However, I believe that most teams shouldn't move. Sometimes, owners might have to make the decision to move if they can't pay taxes or other financial variables come into play, which I can understand. But if you need to move because you think you're not generating enough revenue, then you have done a bad job at hiring employees and workers. For instance, Bruce Ratner has been determined to move the Nets to Brooklyn since 2004. Let me remind you, that's the year after the team went to two straight NBA Finals championship series. The fanbase was at an all-time high, they were loyal, and revenue opportunities were blossoming. What possibly could have been so horribly bad about New Jersey? You're near one of the biggest cities in the world in New York City. I know the Meadowlands have been more of a construction site rather than a sports entertainment base, but with the Metlife Stadium that was just recently built, tell me Mr. Ratner, you couldn't let Mikhail Prokhorov use mostly his money to build the Barclays Center in East Rutherford? You just had to build it in Brooklyn? Do you really believe that you can "steal" Knicks fans? Most of whom have been loyal or if not, like the team because it is currently on an upswing. You couldn't just demolish the Izod Center, which has not been the greatest arena, and build the Barclays Center in the same spot? One billion dollars is one billion dollars. No matter where the Barclays Center was built, it would have cost that no matter what. If Nets fans don't know, did you know Mikhail Prokhorov actually wanted to keep the team in New Jersey? But Bruce Ratner wouldn't let him purchase the franchise unless he agreed to move them to Brooklyn in the new Barclays Center. Just because you move across the Hudson River does not mean you're going to generate revenue. Yes, there will be plenty of interest in the short-term. But if the team doesn't perform well and win games, then it will be a costly disaster for the franchise. They've also lost a lot of fans from New Jersey. Honestly, I think the Nets were stupid in how they handled this whole charade. If they won games, people would have showed up and supported the team more. If they bought in better players, they would have generated more revenue. It's as simple as that.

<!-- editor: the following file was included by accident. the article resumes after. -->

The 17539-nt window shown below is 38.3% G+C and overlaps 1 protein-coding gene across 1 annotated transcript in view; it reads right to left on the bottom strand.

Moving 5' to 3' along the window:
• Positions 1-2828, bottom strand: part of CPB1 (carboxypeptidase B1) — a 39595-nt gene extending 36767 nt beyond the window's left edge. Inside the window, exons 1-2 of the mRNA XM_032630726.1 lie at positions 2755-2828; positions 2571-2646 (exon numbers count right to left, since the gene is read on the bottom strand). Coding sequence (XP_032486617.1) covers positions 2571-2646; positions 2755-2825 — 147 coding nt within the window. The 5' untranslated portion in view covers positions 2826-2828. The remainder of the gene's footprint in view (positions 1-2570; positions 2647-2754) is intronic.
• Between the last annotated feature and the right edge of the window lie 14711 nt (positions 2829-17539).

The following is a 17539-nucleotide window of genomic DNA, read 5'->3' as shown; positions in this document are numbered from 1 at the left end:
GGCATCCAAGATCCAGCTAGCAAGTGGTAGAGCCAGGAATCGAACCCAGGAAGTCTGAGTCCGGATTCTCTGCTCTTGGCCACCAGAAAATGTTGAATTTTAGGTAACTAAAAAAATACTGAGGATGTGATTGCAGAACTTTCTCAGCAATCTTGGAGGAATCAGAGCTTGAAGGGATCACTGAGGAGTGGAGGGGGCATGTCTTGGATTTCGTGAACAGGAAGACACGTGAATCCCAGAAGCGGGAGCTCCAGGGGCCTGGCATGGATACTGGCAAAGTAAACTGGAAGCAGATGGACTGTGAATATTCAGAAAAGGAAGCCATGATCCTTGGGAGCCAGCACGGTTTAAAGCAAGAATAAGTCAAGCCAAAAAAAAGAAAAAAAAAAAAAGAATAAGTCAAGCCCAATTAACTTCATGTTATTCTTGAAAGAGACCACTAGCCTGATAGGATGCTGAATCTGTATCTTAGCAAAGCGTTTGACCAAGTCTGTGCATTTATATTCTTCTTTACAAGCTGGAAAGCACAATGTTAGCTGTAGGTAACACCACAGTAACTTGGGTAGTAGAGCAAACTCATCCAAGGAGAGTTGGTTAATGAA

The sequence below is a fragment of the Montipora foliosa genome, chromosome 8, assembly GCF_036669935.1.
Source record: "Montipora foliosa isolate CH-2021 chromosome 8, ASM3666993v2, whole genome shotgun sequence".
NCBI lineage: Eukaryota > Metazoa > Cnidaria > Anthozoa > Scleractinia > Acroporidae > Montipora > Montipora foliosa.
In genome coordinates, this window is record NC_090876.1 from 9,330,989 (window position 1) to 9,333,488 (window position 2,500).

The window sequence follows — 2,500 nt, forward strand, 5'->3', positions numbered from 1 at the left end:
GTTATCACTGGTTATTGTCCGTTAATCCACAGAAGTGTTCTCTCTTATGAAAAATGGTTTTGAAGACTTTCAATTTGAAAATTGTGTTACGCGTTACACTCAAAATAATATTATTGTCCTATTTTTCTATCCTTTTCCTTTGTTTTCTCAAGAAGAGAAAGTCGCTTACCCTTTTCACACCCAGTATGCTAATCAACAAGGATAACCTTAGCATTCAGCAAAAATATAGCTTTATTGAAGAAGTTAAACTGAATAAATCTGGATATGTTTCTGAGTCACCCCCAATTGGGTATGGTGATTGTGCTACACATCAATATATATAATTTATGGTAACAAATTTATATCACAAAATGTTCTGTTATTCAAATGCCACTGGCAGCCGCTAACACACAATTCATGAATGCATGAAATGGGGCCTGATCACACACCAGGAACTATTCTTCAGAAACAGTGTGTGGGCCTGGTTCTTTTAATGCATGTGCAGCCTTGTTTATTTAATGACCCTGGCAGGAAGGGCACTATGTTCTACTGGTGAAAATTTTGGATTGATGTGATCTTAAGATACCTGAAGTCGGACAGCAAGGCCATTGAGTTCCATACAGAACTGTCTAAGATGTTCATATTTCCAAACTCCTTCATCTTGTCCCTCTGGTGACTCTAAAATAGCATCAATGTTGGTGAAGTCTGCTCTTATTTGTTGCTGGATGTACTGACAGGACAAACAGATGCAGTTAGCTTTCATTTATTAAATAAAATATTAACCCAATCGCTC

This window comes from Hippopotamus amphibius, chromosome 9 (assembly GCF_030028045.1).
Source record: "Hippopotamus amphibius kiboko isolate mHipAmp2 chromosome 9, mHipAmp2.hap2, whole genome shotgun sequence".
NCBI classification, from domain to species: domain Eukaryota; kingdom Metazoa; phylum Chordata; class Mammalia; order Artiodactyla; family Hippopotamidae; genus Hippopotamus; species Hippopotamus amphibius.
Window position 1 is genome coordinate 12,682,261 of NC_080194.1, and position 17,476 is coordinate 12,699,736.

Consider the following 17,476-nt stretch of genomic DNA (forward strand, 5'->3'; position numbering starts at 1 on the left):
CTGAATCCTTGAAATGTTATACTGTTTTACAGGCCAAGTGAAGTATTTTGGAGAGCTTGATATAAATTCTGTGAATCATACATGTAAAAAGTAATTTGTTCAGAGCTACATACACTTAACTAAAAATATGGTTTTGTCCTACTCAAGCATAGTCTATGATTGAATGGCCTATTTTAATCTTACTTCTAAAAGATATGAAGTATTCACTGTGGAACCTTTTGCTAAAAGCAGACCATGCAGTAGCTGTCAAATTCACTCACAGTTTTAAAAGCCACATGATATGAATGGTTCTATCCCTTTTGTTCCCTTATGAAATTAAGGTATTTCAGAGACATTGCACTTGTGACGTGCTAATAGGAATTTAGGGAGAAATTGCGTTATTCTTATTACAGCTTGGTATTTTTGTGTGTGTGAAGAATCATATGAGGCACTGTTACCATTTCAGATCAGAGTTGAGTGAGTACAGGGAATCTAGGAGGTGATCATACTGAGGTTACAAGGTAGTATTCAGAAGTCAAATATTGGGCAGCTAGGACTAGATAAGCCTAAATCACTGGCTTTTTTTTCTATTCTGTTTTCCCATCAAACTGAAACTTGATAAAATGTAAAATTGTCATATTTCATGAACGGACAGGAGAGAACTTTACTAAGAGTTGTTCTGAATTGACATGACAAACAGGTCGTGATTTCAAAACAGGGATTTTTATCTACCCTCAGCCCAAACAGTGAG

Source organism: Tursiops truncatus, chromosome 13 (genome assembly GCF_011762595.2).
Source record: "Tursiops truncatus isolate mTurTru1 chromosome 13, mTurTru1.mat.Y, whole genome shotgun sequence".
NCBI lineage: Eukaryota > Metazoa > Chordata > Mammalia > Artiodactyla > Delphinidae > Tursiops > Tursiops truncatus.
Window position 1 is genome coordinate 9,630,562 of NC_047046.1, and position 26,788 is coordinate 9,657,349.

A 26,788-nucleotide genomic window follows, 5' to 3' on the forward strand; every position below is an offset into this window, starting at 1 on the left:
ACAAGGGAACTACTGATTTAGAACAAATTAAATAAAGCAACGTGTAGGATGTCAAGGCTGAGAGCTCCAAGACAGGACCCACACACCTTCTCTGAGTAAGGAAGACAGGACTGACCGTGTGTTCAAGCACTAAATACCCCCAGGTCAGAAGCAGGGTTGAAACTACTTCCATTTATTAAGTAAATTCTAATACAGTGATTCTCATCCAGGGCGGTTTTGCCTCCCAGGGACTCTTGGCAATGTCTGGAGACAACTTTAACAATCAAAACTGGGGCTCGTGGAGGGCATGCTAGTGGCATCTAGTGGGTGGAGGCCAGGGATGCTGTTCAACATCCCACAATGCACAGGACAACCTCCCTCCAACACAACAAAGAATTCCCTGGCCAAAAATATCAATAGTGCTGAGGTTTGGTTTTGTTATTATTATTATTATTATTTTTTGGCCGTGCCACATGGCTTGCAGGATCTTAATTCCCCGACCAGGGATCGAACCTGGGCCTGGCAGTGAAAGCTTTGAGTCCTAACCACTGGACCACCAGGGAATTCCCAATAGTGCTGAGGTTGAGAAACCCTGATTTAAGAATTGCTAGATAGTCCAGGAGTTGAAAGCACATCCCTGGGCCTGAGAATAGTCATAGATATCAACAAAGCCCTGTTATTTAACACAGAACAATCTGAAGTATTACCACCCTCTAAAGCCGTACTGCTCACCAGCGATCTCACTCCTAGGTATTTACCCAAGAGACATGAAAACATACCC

So now, for franchises who are in the small markets but want to succeed, what do you do? Several have failed, but some have relished in the small market, including the San Antonio Spurs, Memphis Grizzlies, and most recently the Indiana Pacers. But what can teams like the Milwaukee Bucks, Cleveland Cavaliers, and Portland Trail Blazers do to succeed in the league?
|Rookies Kyrie Irving (left) and Tristan|
Thompson (right) have given Cavaliers fans
an initial burst of excitement. Can they lead
the team back to the playoffs?
There are plenty of ways to make small market teams to succeed. If your team's GM is smart and does their homework on players, they will make the right moves for your team and take your team (hopefully) to the promised land. Drafting well is the biggest key for these teams, because if you want to get to the top you have to start from the bottom. Also, once the first round is over, I'll post a new entry including matchups, predictions, and more on the semifinals of this year's NBA Playoffs. Thanks for reading!